26 Sep Strategically Frustrated
It is that time of year when we begin to make our strategic plans. But, I have to tell you, I have done this many times and have never felt satisfied with what happened afterward. Sometimes my team has created a great plan only to realize that no one is using it three months later! Or maybe my leaders are on board, but no one else seems to be aware of their role in making it happen. There seem to be many ways for the strategic planning process to go wrong.
I am missing something important. What is it?
Dear Strategically Frustrated,
You are right! There are many ways for a strategic planning process to go wrong. The frustrating thing I have observed is that you can do most things correctly but skip one “small” thing, and it falls apart.
For example, suppose you decided to take a driving vacation trip with your family. Of course, you want to reflect on the trip later and say it was everything you hoped for. But you know that many details go into a great vacation. You must pick an exciting destination, plan a route, create a budget, involve the family, and go on the trip. Can you imagine skipping any of those steps?
Strategic planning is similar. It is a concrete plan that defines a direction and destination. It involves people that need to understand and participate in some way. The plan clarifies how the company will proceed and specifies what constitutes success. And similar to the vacation trip process, skipping any step puts the entire program at risk. We have learned there are nine critical steps involved in successful strategic planning. Have you missed or short-changed any of them?
- Clarifying your primary business needs. Have you been clear about what is most important to your company over the next three to five years? If not, the foundation of your plan is shaky.
- Creating an effective plan. Did you create a plan with the best possible inputs and talent in your company with specific objectives for your planning horizon? If not, it is likely the desired direction or destination is lacking.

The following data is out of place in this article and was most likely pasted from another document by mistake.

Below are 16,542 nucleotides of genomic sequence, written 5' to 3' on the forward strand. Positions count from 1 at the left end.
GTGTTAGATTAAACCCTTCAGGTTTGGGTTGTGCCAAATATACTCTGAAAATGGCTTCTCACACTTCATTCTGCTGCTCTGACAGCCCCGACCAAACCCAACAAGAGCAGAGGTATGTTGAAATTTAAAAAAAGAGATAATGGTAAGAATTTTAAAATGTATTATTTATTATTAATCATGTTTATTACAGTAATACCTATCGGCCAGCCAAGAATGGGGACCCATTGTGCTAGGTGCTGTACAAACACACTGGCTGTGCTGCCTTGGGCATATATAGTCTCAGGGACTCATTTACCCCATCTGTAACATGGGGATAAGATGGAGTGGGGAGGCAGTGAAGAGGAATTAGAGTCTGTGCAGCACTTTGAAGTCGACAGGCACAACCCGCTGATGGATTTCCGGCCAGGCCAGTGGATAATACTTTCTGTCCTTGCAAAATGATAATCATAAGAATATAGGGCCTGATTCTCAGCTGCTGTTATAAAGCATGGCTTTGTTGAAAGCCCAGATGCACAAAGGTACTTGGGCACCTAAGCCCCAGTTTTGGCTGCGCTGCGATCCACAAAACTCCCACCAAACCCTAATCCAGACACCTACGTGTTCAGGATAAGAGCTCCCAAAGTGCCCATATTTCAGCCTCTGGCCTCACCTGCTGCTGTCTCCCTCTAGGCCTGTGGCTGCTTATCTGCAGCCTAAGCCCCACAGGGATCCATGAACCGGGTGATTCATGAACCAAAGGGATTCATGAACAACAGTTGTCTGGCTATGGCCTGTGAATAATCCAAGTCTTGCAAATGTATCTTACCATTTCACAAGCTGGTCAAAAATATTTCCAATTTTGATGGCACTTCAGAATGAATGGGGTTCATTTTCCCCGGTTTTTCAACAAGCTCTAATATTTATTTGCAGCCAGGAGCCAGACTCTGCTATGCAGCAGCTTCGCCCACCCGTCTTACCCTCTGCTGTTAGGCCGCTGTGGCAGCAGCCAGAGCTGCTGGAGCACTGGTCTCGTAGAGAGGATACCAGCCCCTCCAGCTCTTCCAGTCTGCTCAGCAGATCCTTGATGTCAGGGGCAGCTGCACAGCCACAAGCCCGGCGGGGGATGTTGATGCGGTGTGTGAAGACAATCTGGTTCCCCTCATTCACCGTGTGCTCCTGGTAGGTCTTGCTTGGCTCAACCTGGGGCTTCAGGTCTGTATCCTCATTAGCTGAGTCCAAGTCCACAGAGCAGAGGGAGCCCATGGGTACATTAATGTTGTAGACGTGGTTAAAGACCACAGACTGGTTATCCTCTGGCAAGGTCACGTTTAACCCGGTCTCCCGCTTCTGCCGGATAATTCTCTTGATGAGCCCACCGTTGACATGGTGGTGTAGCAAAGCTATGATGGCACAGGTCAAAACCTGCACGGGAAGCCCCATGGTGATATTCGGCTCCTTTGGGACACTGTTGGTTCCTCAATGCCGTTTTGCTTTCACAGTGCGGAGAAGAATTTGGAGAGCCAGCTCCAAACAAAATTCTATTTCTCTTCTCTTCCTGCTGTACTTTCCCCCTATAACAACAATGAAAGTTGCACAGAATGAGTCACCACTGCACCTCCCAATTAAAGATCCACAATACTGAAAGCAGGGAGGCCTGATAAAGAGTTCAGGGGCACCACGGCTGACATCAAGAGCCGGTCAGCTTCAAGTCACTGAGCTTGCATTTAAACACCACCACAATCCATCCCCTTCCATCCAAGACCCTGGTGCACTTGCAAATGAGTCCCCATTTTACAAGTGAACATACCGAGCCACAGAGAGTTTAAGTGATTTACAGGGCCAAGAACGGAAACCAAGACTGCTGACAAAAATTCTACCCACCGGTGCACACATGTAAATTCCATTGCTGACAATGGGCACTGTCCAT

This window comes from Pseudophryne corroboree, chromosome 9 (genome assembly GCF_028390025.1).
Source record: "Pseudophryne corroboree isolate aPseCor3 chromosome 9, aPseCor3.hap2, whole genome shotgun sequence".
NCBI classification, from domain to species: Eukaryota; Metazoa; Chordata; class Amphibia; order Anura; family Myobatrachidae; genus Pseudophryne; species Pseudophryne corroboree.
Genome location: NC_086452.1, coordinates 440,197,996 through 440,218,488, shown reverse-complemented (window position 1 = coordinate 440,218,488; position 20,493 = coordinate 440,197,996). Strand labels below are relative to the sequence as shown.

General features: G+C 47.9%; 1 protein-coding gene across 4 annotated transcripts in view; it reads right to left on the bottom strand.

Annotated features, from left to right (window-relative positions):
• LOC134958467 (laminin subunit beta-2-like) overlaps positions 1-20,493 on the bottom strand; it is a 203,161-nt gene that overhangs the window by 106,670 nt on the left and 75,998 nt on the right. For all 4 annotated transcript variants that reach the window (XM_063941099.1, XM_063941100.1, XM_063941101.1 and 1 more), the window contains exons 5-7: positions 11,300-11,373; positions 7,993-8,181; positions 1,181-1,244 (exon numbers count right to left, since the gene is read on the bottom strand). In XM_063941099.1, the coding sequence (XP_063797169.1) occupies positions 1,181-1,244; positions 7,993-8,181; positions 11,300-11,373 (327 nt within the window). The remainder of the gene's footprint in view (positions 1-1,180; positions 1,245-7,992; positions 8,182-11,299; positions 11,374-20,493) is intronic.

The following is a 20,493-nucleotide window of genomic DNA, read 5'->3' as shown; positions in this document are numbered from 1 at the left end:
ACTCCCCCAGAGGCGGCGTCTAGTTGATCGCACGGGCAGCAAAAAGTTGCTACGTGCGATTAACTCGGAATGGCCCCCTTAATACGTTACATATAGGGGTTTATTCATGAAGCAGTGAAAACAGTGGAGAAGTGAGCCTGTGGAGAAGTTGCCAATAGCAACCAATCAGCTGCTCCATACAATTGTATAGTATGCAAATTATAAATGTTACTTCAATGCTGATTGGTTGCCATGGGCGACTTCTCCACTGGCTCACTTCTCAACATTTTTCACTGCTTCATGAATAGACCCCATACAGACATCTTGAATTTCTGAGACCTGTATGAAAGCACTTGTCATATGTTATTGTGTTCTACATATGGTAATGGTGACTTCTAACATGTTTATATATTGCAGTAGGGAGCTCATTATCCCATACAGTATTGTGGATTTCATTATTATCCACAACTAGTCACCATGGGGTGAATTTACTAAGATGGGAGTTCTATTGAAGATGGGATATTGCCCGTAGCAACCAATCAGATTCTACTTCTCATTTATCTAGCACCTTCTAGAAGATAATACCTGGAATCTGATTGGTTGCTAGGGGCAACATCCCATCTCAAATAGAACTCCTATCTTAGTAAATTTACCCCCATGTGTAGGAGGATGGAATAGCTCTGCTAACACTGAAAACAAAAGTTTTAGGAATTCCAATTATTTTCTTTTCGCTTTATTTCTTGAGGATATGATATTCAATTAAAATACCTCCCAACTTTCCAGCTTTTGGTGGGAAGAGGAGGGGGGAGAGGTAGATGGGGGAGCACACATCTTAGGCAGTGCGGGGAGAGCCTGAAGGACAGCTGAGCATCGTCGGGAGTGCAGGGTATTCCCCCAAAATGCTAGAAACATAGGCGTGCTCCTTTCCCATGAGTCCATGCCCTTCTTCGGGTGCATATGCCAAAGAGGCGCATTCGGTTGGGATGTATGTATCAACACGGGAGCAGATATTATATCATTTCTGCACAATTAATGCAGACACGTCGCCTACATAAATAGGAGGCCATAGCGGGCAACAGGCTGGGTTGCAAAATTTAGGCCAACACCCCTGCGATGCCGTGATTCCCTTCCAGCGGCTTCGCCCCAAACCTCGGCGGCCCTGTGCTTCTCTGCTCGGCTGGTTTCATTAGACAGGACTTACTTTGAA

- Achieving leadership buy-in. Do your leaders believe in the plan? If not, you will not see a commitment from them, and they won’t inspire the commitment of others.
- Communicating to the organization. Did you create a plan to communicate the plan throughout the company regularly? If not, don’t be surprised that many are unaware of what you consider important.
- Cascading of responsibilities. Did you intentionally assign responsibilities to others in the organization? If not, many people won’t know their contribution to the success of the overall plan.
- Assigning ownership of objectives. Was there an overt ownership assumption for every objective and key performance indicator? If not, expect to see gaps in the execution.
- Developing action plans. Did every objective owner create a tactical plan with key performance indicators? If not, it is common to see a poor focus on accomplishments.
- Monitoring progress. Did you have a cadence of monitoring progress toward your objectives? If not, the organization tends to drift toward what is immediately urgent versus what is strategically important.
- Updating the plan. Did you build a schedule to update the plan periodically? If not, the original plan’s credibility will suffer, and your people will stop paying attention.
Diagnosing the root causes gives you the best chance to remedy the right thing. Then, you can focus your improvement efforts. The frustration you feel is not inevitable or required. Instead, pay attention to the nine success factors, and your outcomes will improve.
Hang in there. Strategic planning is worth your time. (BTW, we have a 2023 Strategic Planning Guide that I would happily share with you.)
Good luck! Let me know if I can help you.
Principal Chair, C12 North Texas